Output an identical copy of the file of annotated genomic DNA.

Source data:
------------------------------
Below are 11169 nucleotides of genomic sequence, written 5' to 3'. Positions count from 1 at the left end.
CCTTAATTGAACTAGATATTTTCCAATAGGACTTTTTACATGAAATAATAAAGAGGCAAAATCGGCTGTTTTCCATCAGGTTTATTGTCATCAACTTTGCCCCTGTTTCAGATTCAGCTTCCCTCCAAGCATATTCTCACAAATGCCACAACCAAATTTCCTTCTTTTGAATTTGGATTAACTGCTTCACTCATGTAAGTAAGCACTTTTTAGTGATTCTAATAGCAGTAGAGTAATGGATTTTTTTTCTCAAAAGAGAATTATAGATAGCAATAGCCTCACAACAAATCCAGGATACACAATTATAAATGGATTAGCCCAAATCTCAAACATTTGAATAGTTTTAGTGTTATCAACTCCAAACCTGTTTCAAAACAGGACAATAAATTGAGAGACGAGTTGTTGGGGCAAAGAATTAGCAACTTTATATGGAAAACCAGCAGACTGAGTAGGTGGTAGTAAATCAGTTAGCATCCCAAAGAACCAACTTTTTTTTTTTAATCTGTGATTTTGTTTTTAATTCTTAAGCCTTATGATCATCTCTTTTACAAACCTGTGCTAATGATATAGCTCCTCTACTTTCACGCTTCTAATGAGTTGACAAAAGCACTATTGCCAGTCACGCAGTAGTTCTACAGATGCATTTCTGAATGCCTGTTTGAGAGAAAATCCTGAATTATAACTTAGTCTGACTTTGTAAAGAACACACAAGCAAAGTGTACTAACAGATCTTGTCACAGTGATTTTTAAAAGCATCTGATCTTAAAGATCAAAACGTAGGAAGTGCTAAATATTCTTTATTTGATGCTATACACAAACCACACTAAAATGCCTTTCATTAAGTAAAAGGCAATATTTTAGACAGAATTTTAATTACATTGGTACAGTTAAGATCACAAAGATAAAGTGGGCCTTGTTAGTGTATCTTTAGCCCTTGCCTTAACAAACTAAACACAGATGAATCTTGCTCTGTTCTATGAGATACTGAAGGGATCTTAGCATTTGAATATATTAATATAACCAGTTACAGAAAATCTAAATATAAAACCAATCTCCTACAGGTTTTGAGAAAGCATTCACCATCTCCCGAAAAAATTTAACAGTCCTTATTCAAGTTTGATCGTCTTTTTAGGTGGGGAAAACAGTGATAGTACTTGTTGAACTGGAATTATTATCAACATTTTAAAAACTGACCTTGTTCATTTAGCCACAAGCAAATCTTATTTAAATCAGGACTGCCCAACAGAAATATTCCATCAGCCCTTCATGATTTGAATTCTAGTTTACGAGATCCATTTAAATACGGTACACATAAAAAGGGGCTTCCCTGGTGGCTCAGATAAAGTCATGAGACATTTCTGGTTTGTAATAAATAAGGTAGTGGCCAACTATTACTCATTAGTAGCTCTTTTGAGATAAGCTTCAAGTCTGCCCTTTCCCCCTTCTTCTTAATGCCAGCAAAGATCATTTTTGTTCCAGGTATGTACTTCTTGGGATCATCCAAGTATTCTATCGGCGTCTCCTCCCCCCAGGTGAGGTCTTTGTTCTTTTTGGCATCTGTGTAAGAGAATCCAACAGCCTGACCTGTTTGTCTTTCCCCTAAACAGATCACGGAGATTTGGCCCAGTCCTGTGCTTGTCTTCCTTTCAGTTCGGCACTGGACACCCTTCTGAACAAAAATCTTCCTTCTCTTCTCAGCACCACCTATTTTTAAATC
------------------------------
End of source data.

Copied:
Below are 11169 nucleotides of genomic sequence, written 5' to 3'. Positions count from 1 at the left end.
CCTTAATTGAACTAGATATTTTCCAATAGGACTTTTTACATGAAATAATAAAGAGGCAAAATCGGCTGTTTTCCATCAGGTTTATTGTCATCAACTTTGCCCCTGTTTCAGATTCAGCTTCCCTCCAAGCATATTCTCACAAATGCCACAACCAAATTTCCTTCTTTTGAATTTGGATTAACTGCTTCACTCATGTAAGTAAGCACTTTTTAGTGATTCTAATAGCAGTAGAGTAATGGATTTTTTTTCTCAAAAGAGAATTATAGATAGCAATAGCCTCACAACAAATCCAGGATACACAATTATAAATGGATTAGCCCAAATCTCAAACATTTGAATAGTTTTAGTGTTATCAACTCCAAACCTGTTTCAAAACAGGACAATAAATTGAGAGACGAGTTGTTGGGGCAAAGAATTAGCAACTTTATATGGAAAACCAGCAGACTGAGTAGGTGGTAGTAAATCAGTTAGCATCCCAAAGAACCAACTTTTTTTTTTTAATCTGTGATTTTGTTTTTAATTCTTAAGCCTTATGATCATCTCTTTTACAAACCTGTGCTAATGATATAGCTCCTCTACTTTCACGCTTCTAATGAGTTGACAAAAGCACTATTGCCAGTCACGCAGTAGTTCTACAGATGCATTTCTGAATGCCTGTTTGAGAGAAAATCCTGAATTATAACTTAGTCTGACTTTGTAAAGAACACACAAGCAAAGTGTACTAACAGATCTTGTCACAGTGATTTTTAAAAGCATCTGATCTTAAAGATCAAAACGTAGGAAGTGCTAAATATTCTTTATTTGATGCTATACACAAACCACACTAAAATGCCTTTCATTAAGTAAAAGGCAATATTTTAGACAGAATTTTAATTACATTGGTACAGTTAAGATCACAAAGATAAAGTGGGCCTTGTTAGTGTATCTTTAGCCCTTGCCTTAACAAACTAAACACAGATGAATCTTGCTCTGTTCTATGAGATACTGAAGGGATCTTAGCATTTGAATATATTAATATAACCAGTTACAGAAAATCTAAATATAAAACCAATCTCCTACAGGTTTTGAGAAAGCATTCACCATCTCCCGAAAAAATTTAACAGTCCTTATTCAAGTTTGATCGTCTTTTTAGGTGGGGAAAACAGTGATAGTACTTGTTGAACTGGAATTATTATCAACATTTTAAAAACTGACCTTGTTCATTTAGCCACAAGCAAATCTTATTTAAATCAGGACTGCCCAACAGAAATATTCCATCAGCCCTTCATGATTTGAATTCTAGTTTACGAGATCCATTTAAATACGGTACACATAAAAAGGGGCTTCCCTGGTGGCTCAGATAAAGTCATGAGACATTTCTGGTTTGTAATAAATAAGGTAGTGGCCAACTATTACTCATTAGTAGCTCTTTTGAGATAAGCTTCAAGTCTGCCCTTTCCCCCTTCTTCTTAATGCCAGCAAAGATCATTTTTGTTCCAGGTATGTACTTCTTGGGATCATCCAAGTATTCTATCGGCGTCTCCTCCCCCCAGGTGAGGTCTTTGTTCTTTTTGGCATCTGTGTAAGAGAATCCAACAGCCTGACCTGTTTGTCTTTCCCCTAAACAGATCACGGAGATTTGGCCCAGTCCTGTGCTTGTCTTCCTTTCAGTTCGGCACTGGACACCCTTCTGAACAAAAATCTTCCTTCTCTTCTCAGCACCACCTATTTTTAAATC